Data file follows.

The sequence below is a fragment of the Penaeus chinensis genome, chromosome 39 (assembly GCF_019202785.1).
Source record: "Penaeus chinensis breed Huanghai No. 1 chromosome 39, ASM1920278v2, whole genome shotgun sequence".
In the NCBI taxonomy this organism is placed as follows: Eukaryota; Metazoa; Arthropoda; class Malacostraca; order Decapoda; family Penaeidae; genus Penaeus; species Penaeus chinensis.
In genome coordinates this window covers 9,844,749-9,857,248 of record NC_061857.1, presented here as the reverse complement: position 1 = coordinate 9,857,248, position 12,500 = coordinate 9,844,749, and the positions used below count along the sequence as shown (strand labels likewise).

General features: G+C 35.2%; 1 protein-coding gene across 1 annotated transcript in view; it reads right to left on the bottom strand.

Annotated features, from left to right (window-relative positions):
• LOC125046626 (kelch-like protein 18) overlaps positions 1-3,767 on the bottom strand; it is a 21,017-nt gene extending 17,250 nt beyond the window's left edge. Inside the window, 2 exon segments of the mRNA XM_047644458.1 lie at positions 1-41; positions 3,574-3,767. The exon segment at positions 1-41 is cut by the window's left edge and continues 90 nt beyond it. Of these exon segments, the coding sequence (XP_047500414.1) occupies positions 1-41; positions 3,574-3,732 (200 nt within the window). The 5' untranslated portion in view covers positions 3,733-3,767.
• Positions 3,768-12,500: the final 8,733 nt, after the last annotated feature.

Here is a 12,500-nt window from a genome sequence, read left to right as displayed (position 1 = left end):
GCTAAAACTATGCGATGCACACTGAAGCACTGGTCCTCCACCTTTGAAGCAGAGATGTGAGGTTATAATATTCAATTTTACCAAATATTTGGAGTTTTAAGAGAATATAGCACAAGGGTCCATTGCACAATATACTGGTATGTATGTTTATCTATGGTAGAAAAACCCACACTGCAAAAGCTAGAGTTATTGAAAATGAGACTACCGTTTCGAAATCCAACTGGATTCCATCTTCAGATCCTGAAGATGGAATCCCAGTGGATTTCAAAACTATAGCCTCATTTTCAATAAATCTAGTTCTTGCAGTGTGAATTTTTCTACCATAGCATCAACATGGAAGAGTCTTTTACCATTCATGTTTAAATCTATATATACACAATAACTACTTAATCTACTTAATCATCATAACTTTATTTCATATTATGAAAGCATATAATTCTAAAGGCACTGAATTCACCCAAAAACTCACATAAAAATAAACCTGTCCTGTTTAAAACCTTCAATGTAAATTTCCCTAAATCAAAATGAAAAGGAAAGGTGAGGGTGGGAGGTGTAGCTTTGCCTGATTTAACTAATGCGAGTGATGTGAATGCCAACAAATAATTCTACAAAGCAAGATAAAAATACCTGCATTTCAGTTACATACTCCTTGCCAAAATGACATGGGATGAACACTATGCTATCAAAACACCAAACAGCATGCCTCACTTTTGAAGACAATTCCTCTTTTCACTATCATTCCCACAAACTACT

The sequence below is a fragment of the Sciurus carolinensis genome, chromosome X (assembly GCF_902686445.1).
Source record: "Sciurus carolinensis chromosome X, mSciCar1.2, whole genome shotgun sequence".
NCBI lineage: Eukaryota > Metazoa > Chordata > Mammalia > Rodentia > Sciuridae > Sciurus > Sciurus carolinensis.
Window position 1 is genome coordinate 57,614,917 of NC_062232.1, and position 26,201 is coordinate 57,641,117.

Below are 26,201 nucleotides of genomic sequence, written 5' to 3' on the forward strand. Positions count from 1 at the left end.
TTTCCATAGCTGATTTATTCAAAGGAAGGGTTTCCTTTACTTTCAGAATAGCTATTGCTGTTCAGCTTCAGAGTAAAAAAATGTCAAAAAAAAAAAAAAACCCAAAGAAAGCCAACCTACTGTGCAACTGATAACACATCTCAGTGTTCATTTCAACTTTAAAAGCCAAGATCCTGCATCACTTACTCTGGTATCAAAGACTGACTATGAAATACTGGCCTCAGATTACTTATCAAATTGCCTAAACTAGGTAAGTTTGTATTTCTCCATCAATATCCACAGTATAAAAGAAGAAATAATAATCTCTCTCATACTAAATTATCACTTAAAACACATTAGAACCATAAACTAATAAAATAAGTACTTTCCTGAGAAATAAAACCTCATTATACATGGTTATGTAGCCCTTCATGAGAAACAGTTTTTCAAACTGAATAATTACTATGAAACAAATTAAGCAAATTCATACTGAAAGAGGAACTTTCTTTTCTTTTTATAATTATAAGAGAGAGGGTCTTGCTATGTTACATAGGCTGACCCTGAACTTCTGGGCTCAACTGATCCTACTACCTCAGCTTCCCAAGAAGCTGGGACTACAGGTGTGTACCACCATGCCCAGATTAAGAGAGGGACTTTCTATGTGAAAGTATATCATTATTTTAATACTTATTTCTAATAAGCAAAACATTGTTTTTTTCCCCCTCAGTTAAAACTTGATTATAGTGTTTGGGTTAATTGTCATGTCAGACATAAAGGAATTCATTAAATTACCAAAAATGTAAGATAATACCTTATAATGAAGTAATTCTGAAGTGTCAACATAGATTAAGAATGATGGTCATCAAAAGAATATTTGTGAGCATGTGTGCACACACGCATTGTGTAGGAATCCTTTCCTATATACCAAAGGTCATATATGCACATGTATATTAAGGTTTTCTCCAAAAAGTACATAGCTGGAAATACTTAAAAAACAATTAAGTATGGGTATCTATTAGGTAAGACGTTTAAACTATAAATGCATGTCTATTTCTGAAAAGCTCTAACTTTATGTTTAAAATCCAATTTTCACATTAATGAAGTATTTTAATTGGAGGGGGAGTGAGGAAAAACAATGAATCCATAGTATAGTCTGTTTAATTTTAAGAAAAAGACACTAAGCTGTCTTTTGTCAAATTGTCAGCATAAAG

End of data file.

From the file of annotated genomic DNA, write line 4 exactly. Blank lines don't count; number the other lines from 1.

In genome coordinates this window covers 9,844,749-9,857,248 of record NC_061857.1, presented here as the reverse complement: position 1 = coordinate 9,857,248, position 12,500 = coordinate 9,844,749, and the positions used below count along the sequence as shown (strand labels likewise).